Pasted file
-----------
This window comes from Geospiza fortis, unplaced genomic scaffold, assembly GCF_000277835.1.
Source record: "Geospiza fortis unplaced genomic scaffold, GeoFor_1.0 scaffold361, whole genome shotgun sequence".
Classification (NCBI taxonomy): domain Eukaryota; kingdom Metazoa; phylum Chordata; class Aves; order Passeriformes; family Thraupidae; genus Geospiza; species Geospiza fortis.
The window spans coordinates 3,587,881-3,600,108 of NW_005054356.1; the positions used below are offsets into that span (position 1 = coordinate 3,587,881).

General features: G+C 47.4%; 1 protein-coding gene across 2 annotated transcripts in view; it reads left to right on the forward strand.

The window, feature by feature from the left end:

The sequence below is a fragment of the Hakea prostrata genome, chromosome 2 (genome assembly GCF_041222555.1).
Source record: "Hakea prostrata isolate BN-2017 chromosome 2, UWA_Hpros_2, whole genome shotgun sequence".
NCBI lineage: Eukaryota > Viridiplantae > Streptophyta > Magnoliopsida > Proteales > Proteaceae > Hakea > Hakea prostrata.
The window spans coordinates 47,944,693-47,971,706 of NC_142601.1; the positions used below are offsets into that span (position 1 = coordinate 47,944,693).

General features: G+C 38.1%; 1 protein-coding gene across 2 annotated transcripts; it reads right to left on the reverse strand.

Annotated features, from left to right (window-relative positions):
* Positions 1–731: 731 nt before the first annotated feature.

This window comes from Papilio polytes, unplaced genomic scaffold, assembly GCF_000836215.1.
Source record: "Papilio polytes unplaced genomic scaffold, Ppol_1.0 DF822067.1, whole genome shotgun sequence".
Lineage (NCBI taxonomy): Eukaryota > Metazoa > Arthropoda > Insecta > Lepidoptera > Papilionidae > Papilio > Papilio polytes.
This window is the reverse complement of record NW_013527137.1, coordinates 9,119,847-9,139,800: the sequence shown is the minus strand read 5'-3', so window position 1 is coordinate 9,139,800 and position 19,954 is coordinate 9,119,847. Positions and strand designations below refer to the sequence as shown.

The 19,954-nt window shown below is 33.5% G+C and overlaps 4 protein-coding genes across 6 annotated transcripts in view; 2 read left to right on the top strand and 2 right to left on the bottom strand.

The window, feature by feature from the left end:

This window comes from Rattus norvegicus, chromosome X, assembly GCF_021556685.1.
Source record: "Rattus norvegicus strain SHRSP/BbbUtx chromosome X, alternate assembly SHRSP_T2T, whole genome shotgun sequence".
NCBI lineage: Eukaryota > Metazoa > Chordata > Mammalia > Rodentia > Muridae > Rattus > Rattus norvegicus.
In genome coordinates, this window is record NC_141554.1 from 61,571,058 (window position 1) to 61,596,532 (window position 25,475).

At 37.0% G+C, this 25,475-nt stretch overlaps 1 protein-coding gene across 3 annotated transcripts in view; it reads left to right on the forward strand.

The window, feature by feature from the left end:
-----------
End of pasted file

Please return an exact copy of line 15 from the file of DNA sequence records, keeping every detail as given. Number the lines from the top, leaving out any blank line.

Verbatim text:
Source record: "Papilio polytes unplaced genomic scaffold, Ppol_1.0 DF822067.1, whole genome shotgun sequence".